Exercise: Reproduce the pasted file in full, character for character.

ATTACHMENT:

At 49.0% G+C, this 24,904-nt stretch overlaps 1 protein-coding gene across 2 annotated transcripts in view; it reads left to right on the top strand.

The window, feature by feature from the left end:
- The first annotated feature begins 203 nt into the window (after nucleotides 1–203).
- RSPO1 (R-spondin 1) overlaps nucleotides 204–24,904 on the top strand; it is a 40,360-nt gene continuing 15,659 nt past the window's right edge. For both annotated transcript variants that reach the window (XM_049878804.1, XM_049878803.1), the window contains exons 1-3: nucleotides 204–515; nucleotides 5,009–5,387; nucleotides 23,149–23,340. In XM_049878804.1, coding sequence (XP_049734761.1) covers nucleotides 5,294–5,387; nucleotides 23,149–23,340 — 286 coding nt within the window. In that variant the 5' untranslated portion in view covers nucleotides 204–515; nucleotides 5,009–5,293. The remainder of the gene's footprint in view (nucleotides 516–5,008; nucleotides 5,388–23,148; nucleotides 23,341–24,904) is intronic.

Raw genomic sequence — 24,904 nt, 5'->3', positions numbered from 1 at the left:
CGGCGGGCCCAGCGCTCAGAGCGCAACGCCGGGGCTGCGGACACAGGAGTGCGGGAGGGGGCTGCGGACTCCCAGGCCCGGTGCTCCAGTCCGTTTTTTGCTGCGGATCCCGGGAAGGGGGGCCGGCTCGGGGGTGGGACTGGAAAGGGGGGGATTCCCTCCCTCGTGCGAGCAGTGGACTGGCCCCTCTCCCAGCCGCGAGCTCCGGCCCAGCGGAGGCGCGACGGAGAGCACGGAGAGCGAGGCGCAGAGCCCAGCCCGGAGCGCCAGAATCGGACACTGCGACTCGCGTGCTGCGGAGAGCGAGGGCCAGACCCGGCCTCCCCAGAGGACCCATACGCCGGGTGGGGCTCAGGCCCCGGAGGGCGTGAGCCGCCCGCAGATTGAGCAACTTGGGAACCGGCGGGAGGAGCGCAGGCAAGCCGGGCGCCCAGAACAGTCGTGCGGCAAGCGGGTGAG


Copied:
At 49.0% G+C, this 24,904-nt stretch overlaps 1 protein-coding gene across 2 annotated transcripts in view; it reads left to right on the top strand.

The window, feature by feature from the left end:
- The first annotated feature begins 203 nt into the window (after nucleotides 1–203).
- RSPO1 (R-spondin 1) overlaps nucleotides 204–24,904 on the top strand; it is a 40,360-nt gene continuing 15,659 nt past the window's right edge. For both annotated transcript variants that reach the window (XM_049878804.1, XM_049878803.1), the window contains exons 1-3: nucleotides 204–515; nucleotides 5,009–5,387; nucleotides 23,149–23,340. In XM_049878804.1, coding sequence (XP_049734761.1) covers nucleotides 5,294–5,387; nucleotides 23,149–23,340 — 286 coding nt within the window. In that variant the 5' untranslated portion in view covers nucleotides 204–515; nucleotides 5,009–5,293. The remainder of the gene's footprint in view (nucleotides 516–5,008; nucleotides 5,388–23,148; nucleotides 23,341–24,904) is intronic.

Raw genomic sequence — 24,904 nt, 5'->3', positions numbered from 1 at the left:
CGGCGGGCCCAGCGCTCAGAGCGCAACGCCGGGGCTGCGGACACAGGAGTGCGGGAGGGGGCTGCGGACTCCCAGGCCCGGTGCTCCAGTCCGTTTTTTGCTGCGGATCCCGGGAAGGGGGGCCGGCTCGGGGGTGGGACTGGAAAGGGGGGGATTCCCTCCCTCGTGCGAGCAGTGGACTGGCCCCTCTCCCAGCCGCGAGCTCCGGCCCAGCGGAGGCGCGACGGAGAGCACGGAGAGCGAGGCGCAGAGCCCAGCCCGGAGCGCCAGAATCGGACACTGCGACTCGCGTGCTGCGGAGAGCGAGGGCCAGACCCGGCCTCCCCAGAGGACCCATACGCCGGGTGGGGCTCAGGCCCCGGAGGGCGTGAGCCGCCCGCAGATTGAGCAACTTGGGAACCGGCGGGAGGAGCGCAGGCAAGCCGGGCGCCCAGAACAGTCGTGCGGCAAGCGGGTGAG